We covered basic expressions (arithmetical, Boolean), variables, different types of values (integers, floats, strings, the math library (for floor and ceil), objects, input and output (input, print). You'll find this material in sections 2.1, 2.2, 2.4, 2.5, and 3.1. We then talked about strings and lists (2.2, 2.3, 3.4). We have also discussed decision patterns, functions and loops (Chapter 3). We will review programming patterns somewhat more systematically, including some more advaned loop patterns (Section 5.1-5.3) as well as file processing (Chapter 4).
We also mentioned
Submission: The homework is due by midnight (I will not accept late homeworks). You can submit your homework through d2l into the drop-box for this homework.
Please prepare your homework as a single file containing all answers (e.g. doc, docx, or pdf, not a zip file). When submitting programs, include the programs, together with screenshots of test-runs of your program (make sure screenshots are sized so the text is legible; resize and/or crop the images). For an example, see hwexample.docx. How to take screenshots? Check out screenshots for MAC, Windows, Linux. Unless I ask for it specifically, you do not have to submit separate files with program code or executables. If multiple files are necessary, please do not zip them up, just submit them separately.
1. (Reading Assignment) Read Chapters 2 and 3 of the textbook. If you want to read ahead, continue with Sections 4.1-4.3 of the textbook.
2. (Academic Integrity) Please read the academic integrity statement. Sign the document (electronically is fine), and submit it to the AI submission folder.
3. (Expressions, 10pt) Write (and run) expressions for the following tasks (the expressions here are more important than the results, so be sure to show your expressions, not just your results).
[5pt] The USB 2 standard, still used by many devices like web-cams, at its fastest manages a throughput of 480Mb/s (that is 480 *10^{6} bits per second). Is this sufficient to transfer uncompressed video for a resolution of 1920 x 1080 at 30 frames per second? Each pixel requires 24b (eight bits each for red, green and blue values). By what factor does image size has to be reduced to make streaming-video possible? Hint: You can look up the prefixes at metric prefixes .
[5pt] You have just finished writing your autobiography, and it is wildly popular. You are sitting at home, boxing up the copies of your book. The boxes all have the same size, and each box can fit 24 copies of the book. You had n = 1,000,000 copies of your book printed. How many boxes do you need to pack them all up? Hint: not all boxes will be full. Write an expression that solves this problem, and works for arbitrary values of n (try with n = 23, n = 24, n = 25, for starters. [+2EC] You will get extra credit if you can solve this problem without using floating point arithmetic (/) and rounding (int, ceil, floor, round).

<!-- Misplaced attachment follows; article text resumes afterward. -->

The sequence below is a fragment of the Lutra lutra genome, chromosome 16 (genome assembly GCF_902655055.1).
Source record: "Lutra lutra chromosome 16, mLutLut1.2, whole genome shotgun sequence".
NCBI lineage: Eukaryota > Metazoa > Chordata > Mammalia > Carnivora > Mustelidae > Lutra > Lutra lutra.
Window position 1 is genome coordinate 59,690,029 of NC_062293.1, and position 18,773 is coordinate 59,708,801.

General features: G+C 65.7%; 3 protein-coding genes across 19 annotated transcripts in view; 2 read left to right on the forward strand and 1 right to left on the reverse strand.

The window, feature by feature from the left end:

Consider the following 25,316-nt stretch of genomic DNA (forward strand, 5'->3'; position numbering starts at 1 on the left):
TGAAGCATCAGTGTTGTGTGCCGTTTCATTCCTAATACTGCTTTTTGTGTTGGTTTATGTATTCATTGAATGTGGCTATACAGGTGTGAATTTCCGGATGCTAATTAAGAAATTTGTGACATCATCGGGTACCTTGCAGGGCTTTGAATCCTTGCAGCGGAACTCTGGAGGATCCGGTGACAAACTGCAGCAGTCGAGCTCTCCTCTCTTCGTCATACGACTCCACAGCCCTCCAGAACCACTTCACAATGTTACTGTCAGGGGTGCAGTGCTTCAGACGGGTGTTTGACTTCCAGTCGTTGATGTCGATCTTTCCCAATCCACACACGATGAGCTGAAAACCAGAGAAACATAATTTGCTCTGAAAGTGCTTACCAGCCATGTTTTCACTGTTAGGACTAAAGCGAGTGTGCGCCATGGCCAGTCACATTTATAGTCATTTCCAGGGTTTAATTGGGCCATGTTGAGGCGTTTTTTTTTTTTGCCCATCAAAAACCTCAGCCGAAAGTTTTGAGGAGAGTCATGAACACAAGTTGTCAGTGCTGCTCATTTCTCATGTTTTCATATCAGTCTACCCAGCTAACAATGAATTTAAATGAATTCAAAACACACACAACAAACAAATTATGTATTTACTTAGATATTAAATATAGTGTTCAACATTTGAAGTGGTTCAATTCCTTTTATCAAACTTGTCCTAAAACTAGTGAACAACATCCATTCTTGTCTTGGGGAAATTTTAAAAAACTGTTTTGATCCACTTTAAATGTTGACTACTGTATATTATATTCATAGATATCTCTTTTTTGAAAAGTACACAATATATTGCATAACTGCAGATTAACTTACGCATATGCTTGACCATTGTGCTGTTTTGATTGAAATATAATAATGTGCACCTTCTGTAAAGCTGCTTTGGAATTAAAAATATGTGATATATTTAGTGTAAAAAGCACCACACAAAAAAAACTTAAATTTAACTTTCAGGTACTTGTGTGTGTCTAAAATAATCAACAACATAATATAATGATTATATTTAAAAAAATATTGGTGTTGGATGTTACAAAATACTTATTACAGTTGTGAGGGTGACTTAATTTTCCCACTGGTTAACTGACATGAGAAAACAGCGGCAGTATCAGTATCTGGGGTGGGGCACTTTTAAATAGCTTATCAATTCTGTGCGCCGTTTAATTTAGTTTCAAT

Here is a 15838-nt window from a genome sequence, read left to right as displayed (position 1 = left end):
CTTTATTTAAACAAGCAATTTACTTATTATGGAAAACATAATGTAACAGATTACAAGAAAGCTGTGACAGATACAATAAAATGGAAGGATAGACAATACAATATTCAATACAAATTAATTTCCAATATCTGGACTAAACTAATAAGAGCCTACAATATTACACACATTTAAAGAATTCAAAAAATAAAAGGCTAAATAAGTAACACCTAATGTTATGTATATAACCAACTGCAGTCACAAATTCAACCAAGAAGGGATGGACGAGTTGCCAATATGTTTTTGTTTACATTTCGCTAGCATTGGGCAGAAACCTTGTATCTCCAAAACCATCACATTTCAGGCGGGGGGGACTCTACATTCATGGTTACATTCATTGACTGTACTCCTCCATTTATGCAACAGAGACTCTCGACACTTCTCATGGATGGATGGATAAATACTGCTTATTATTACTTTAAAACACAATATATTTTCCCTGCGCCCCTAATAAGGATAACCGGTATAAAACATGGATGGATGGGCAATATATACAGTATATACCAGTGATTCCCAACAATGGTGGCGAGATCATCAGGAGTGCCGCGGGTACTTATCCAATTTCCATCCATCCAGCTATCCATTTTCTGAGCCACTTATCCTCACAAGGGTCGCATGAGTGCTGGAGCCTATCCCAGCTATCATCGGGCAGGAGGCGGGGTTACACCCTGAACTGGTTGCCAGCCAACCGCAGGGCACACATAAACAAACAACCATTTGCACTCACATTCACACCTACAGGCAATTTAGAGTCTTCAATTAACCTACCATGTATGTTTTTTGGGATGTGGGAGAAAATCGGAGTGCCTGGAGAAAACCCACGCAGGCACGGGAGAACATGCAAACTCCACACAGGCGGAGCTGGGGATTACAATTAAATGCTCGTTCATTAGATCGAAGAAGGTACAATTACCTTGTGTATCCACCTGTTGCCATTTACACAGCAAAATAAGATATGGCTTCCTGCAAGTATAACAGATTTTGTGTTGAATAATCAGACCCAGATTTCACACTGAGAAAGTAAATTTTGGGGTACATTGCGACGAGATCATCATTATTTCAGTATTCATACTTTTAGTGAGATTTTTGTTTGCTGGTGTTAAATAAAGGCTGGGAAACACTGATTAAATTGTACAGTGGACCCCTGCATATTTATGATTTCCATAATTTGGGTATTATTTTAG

4. (Chess, 10pt) Find a chessboard (physical or online). The lower left-hand square (1,1) of the board is black, and the colors alternate between black and white as you move horizontally or vertically. Write a program black(i,j) that given a row number i and a column number j of the board determines whether the square in position (i,j) is black (return True), or not (return False). We start counting rows and columns with 1. So the upper left-hand corner is (8,1), the lower-right hand-corner is (1,8), and the upper-right-hand corner is (8,8).
Hint: You do not need to check that i and j are at most 8. There are various ways of solving this, but anything that's more than four or five lines is probably too complicated.
5. (Benford's Law, 10pt) Write a function benford(n) that creates n random integers in the range between 0 and one billion (10**9) and returns what percentage of them start with the digit 1. (Do the test-runs below agree with what we would expect?)
Hint: How do you test whether a number starts with a specific digit? You may find the str() method useful.
6. (Guessing Game, 10pt) Start with the code we wrote for the guessing game (the version _without_ the eval). Modify the code, so it supports the following functionality:
a) [5pt] In subtraction questions, the answer is never negative (it may be zero). Hint: If you're inclined to use a loop, don't.
b) [5pt] If your answer is wrong, the program not only tells you that it is wrong, it tells you whether your answer is too small or too large. See screenshot below.
Note: you can hand this in together, but clearly mark (or comment) where in the code you made changes for a) and b). You can also just show the modified parts if the rest remains the same.